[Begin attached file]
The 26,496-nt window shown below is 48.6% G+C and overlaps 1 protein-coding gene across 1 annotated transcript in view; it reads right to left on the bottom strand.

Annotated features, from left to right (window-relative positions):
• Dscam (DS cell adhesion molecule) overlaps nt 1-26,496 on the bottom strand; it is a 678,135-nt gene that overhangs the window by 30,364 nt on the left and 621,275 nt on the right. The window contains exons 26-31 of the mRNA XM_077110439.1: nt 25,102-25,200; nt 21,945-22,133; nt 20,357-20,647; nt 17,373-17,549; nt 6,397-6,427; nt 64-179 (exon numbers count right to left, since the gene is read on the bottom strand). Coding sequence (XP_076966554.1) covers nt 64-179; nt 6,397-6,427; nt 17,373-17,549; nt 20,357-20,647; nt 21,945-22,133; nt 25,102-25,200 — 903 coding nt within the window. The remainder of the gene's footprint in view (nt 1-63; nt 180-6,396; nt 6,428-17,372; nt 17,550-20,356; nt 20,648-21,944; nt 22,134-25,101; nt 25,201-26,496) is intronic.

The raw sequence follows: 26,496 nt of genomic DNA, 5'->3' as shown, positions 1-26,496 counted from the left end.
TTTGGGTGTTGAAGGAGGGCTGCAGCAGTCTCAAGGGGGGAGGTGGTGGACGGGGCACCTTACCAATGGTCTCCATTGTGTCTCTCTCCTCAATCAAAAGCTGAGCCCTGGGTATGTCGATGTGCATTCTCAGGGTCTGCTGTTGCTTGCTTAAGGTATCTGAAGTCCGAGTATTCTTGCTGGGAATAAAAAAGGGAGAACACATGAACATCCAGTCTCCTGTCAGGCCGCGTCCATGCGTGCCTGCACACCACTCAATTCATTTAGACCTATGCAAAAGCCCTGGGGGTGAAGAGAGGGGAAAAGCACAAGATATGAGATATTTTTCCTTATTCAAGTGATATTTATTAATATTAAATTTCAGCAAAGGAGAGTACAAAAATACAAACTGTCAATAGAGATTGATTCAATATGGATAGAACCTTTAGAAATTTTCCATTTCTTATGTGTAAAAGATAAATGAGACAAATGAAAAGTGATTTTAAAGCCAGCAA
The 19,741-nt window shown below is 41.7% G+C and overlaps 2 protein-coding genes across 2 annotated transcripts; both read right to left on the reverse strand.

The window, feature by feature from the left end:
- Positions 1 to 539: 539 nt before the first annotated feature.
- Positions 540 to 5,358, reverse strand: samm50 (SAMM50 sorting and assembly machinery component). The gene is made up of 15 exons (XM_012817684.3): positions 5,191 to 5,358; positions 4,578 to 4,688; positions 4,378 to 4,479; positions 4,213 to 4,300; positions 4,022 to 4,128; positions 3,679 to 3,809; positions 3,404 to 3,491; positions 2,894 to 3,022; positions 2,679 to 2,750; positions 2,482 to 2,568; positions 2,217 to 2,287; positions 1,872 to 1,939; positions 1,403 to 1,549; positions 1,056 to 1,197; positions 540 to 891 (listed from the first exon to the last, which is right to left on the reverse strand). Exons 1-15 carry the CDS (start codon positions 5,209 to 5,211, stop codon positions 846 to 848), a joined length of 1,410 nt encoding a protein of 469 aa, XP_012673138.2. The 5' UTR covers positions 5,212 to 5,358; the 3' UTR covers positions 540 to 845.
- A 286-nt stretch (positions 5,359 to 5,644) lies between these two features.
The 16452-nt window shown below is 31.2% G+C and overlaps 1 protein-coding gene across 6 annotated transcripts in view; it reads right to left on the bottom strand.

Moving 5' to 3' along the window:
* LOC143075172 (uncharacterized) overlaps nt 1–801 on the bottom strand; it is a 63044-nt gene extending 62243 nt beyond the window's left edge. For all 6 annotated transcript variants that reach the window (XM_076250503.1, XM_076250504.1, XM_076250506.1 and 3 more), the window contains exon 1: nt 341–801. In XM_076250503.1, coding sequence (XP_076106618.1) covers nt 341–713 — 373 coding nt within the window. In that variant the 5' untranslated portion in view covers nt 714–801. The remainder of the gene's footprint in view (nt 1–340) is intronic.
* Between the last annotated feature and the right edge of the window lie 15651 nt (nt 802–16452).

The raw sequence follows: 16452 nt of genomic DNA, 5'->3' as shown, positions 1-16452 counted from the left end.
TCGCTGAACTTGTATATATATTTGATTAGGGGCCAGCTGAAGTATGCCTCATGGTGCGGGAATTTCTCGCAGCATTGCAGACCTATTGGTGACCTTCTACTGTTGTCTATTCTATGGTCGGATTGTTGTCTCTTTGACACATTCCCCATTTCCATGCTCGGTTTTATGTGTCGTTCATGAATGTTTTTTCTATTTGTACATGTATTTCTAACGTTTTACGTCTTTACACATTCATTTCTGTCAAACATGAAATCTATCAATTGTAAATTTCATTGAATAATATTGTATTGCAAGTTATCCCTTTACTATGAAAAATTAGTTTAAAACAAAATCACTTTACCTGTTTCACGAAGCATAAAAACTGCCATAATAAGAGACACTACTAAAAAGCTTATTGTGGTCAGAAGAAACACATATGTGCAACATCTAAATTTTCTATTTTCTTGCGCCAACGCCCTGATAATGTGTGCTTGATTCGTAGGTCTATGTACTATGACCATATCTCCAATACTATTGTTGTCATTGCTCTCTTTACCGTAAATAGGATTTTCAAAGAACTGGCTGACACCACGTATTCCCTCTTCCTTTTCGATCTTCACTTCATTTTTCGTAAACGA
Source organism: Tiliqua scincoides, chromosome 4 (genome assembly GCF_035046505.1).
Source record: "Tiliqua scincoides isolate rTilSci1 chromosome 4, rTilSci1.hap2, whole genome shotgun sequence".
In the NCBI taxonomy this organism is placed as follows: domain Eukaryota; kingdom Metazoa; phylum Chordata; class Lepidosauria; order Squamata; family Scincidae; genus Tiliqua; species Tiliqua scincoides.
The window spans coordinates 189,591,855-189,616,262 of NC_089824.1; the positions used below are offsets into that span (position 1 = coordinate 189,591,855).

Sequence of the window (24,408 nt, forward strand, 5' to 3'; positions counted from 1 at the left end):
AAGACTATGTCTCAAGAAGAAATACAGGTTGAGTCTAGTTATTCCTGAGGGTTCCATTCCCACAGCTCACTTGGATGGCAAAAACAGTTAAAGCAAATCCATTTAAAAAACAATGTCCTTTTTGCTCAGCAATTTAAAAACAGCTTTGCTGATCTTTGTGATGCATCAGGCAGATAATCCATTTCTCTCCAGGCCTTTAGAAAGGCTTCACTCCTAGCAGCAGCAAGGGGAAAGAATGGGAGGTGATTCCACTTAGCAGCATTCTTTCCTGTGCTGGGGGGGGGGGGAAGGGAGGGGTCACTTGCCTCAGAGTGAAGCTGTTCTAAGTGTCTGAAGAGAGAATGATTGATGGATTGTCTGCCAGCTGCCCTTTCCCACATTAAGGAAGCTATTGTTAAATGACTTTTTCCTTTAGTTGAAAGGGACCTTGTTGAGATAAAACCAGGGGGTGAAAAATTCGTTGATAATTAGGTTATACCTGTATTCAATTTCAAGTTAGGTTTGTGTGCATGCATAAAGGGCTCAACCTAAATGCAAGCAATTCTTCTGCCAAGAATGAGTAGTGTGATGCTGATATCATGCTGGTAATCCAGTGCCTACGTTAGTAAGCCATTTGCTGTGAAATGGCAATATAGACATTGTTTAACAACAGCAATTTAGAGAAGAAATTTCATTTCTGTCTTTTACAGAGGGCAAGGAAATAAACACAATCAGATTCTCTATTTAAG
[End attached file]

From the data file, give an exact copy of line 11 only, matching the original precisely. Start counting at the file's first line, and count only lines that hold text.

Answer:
The 16452-nt window shown below is 31.2% G+C and overlaps 1 protein-coding gene across 6 annotated transcripts in view; it reads right to left on the bottom strand.